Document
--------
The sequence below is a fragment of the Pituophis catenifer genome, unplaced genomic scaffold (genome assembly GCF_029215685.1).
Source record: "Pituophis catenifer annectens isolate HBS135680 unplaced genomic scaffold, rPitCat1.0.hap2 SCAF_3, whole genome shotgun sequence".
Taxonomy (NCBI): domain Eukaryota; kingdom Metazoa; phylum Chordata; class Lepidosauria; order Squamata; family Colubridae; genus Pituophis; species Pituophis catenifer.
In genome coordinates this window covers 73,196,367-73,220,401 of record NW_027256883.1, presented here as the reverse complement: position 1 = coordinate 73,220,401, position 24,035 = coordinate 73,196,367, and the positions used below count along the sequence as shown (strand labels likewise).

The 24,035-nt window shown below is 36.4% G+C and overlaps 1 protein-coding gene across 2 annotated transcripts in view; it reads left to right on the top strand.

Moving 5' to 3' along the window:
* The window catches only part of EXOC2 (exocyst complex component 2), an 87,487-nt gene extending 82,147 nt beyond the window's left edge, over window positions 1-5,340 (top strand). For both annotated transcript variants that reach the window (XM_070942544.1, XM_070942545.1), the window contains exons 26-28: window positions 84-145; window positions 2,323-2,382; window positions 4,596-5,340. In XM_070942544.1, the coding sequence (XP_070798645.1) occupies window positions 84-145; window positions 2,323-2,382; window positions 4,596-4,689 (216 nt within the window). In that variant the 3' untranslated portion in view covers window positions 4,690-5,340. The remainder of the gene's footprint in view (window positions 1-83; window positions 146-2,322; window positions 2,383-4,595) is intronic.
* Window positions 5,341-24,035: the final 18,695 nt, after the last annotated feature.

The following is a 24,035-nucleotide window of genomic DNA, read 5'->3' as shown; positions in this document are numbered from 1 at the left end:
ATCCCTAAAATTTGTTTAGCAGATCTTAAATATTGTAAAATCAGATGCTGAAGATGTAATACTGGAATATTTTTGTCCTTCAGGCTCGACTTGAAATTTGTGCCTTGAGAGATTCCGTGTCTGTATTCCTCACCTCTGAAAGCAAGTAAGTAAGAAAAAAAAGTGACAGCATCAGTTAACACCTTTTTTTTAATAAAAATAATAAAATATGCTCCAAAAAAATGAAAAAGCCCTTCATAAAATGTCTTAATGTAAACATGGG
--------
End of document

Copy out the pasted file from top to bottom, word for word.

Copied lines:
The sequence below is a fragment of the Pituophis catenifer genome, unplaced genomic scaffold (genome assembly GCF_029215685.1).
Source record: "Pituophis catenifer annectens isolate HBS135680 unplaced genomic scaffold, rPitCat1.0.hap2 SCAF_3, whole genome shotgun sequence".
Taxonomy (NCBI): domain Eukaryota; kingdom Metazoa; phylum Chordata; class Lepidosauria; order Squamata; family Colubridae; genus Pituophis; species Pituophis catenifer.
In genome coordinates this window covers 73,196,367-73,220,401 of record NW_027256883.1, presented here as the reverse complement: position 1 = coordinate 73,220,401, position 24,035 = coordinate 73,196,367, and the positions used below count along the sequence as shown (strand labels likewise).

The 24,035-nt window shown below is 36.4% G+C and overlaps 1 protein-coding gene across 2 annotated transcripts in view; it reads left to right on the top strand.

Moving 5' to 3' along the window:
* The window catches only part of EXOC2 (exocyst complex component 2), an 87,487-nt gene extending 82,147 nt beyond the window's left edge, over window positions 1-5,340 (top strand). For both annotated transcript variants that reach the window (XM_070942544.1, XM_070942545.1), the window contains exons 26-28: window positions 84-145; window positions 2,323-2,382; window positions 4,596-5,340. In XM_070942544.1, the coding sequence (XP_070798645.1) occupies window positions 84-145; window positions 2,323-2,382; window positions 4,596-4,689 (216 nt within the window). In that variant the 3' untranslated portion in view covers window positions 4,690-5,340. The remainder of the gene's footprint in view (window positions 1-83; window positions 146-2,322; window positions 2,383-4,595) is intronic.
* Window positions 5,341-24,035: the final 18,695 nt, after the last annotated feature.

The following is a 24,035-nucleotide window of genomic DNA, read 5'->3' as shown; positions in this document are numbered from 1 at the left end:
ATCCCTAAAATTTGTTTAGCAGATCTTAAATATTGTAAAATCAGATGCTGAAGATGTAATACTGGAATATTTTTGTCCTTCAGGCTCGACTTGAAATTTGTGCCTTGAGAGATTCCGTGTCTGTATTCCTCACCTCTGAAAGCAAGTAAGTAAGAAAAAAAAGTGACAGCATCAGTTAACACCTTTTTTTTAATAAAAATAATAAAATATGCTCCAAAAAAATGAAAAAGCCCTTCATAAAATGTCTTAATGTAAACATGGG